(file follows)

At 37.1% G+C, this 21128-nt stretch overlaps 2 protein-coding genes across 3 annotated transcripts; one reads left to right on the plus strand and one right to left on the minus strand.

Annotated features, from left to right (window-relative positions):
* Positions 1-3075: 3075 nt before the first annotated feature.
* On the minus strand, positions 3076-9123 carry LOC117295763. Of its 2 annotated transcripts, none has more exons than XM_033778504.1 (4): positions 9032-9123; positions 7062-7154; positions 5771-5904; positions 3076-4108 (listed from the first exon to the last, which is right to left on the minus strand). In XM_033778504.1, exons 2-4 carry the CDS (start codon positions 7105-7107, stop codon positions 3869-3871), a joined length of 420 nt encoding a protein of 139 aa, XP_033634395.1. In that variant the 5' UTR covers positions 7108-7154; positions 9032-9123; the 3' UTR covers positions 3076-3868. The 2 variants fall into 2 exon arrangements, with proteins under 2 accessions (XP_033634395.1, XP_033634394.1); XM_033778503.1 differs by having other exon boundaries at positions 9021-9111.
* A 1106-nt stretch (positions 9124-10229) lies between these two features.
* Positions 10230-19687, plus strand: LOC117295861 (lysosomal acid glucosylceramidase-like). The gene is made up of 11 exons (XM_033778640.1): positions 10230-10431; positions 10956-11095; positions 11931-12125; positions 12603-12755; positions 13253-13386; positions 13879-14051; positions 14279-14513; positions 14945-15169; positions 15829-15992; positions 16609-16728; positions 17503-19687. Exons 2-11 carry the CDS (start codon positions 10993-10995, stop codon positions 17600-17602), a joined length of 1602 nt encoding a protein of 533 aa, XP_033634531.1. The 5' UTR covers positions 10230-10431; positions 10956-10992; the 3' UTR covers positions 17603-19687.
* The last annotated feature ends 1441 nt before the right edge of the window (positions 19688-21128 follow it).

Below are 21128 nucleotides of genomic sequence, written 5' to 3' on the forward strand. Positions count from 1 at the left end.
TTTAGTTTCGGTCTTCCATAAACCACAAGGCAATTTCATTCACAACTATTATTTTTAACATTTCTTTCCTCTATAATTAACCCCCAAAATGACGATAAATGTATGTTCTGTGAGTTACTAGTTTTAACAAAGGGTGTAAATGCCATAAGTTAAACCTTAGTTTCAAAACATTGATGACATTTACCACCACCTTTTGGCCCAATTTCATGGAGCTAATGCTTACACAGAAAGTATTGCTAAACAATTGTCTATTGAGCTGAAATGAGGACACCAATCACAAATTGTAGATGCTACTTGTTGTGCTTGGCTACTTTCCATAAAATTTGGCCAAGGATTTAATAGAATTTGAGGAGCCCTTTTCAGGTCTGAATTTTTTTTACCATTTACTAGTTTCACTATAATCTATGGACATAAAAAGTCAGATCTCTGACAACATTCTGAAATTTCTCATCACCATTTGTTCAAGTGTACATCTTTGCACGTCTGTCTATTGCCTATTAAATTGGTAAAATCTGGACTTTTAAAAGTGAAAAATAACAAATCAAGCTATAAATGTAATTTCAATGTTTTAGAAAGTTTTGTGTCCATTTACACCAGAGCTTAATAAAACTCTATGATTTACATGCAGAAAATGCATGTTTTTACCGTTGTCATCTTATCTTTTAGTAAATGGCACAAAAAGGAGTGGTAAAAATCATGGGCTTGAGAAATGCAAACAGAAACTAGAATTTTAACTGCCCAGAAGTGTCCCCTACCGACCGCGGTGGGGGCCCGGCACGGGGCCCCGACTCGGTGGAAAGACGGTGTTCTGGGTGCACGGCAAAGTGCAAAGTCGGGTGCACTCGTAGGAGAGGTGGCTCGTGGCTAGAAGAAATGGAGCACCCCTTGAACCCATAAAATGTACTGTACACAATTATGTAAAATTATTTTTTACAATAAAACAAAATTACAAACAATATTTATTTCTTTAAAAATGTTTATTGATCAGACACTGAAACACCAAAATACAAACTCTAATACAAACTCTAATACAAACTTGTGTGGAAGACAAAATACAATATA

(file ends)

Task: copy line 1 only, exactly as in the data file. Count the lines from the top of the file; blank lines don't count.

At 37.1% G+C, this 21128-nt stretch overlaps 2 protein-coding genes across 3 annotated transcripts; one reads left to right on the plus strand and one right to left on the minus strand.